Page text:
BANFF — Federal, provincial and territorial justice ministers were unable to reach a deal in meetings this week on increased funding from Ottawa for legal aid.
The issue was at the top of the agenda at a two-day meeting in Banff, Alta., that wrapped up Friday.
Ottawa used to split the cost of the program 50-50, but now only chips in about 16 per cent. Since 2003, there has been no new federal funding to the program, leaving it to provinces to make up the difference.
“Legal aid remains a key concern in Alberta as well as other jurisdictions. We took this opportunity to explore again how legal aid, a joint federal-provincial program, can be funded appropriately through cost-sharing with our federal counterpart,” said Alberta Justice Minister Jonathan Denis, who shared the podium with federal Justice Minister Peter MacKay.
“Although I’m disappointed we could not reach a funding arrangement with the federal government at this meeting, we appreciate the chance to outline our concerns on behalf of all of our constituents.”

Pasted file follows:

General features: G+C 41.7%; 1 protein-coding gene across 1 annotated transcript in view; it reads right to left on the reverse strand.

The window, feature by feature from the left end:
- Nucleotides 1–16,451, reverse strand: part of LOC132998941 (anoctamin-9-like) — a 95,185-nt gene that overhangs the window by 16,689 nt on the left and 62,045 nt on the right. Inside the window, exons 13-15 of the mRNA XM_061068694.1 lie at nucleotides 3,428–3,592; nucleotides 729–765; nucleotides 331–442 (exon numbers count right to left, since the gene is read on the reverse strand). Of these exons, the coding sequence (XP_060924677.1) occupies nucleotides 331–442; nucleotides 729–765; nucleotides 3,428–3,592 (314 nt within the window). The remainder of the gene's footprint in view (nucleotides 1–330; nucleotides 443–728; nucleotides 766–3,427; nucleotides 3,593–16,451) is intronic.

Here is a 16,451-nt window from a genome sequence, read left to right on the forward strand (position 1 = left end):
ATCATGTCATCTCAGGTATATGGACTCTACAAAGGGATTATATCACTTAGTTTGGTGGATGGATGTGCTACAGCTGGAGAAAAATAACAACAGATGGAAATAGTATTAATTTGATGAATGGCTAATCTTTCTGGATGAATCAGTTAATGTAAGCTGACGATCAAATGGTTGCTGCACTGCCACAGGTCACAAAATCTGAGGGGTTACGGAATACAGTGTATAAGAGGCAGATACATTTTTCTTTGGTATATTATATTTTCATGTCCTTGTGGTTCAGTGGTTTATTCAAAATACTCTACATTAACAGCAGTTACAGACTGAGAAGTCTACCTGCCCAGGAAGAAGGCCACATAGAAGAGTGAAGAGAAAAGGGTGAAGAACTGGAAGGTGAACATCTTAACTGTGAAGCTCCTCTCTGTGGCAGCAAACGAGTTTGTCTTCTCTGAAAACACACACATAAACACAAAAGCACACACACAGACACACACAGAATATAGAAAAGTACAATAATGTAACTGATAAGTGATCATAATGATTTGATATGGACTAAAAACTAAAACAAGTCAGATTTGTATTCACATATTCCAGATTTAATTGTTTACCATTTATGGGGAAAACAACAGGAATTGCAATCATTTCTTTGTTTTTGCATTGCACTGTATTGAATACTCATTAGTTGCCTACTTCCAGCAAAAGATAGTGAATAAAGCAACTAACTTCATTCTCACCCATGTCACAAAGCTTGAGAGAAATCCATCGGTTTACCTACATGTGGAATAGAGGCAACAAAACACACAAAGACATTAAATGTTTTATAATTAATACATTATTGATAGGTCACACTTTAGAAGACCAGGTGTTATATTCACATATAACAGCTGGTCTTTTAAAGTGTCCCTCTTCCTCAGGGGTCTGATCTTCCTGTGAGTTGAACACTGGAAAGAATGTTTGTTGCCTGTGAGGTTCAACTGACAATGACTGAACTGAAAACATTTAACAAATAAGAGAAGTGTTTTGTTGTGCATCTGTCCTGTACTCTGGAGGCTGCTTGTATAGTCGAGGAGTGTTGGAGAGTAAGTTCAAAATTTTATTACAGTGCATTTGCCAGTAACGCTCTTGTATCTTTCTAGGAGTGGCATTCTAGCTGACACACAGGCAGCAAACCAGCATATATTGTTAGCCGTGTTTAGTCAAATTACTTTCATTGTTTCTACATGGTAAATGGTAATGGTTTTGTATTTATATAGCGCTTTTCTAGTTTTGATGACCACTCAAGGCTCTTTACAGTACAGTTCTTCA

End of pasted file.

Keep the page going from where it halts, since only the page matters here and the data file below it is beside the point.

MacKay didn’t reveal what the key stumbling block was in increasing federal funding, but did say federal transfer payments to the province had increased substantially since the Conservative government took office.
“This is an ongoing issue and discussion with respect to the amount and the support and the distribution of federal funding for legal aid,” said MacKay, who called the discussions constructive and “very frank.”
“I can assure you there have been no doors closed but we’re very encouraged by innovations, by efficiencies that have been identified, these are discussions that are very important and will continue.”
Denis told reporters afterward that the federal government has fallen well short of what would even be called “adequate” support when it comes to legal aid funding.
“We are contributing roughly $48 million for legal aid in Alberta. That has more than doubled since 2005. The federal government’s contribution has remained flat at $10 million,” said Denis.
“We also asked the federal government move up to 25 per cent of the actual cost of legal aid.
“There is universal agreement that the federal government needs to be an adequate partner in legal aid and access to justice. We’re not seeing that right now,” he added.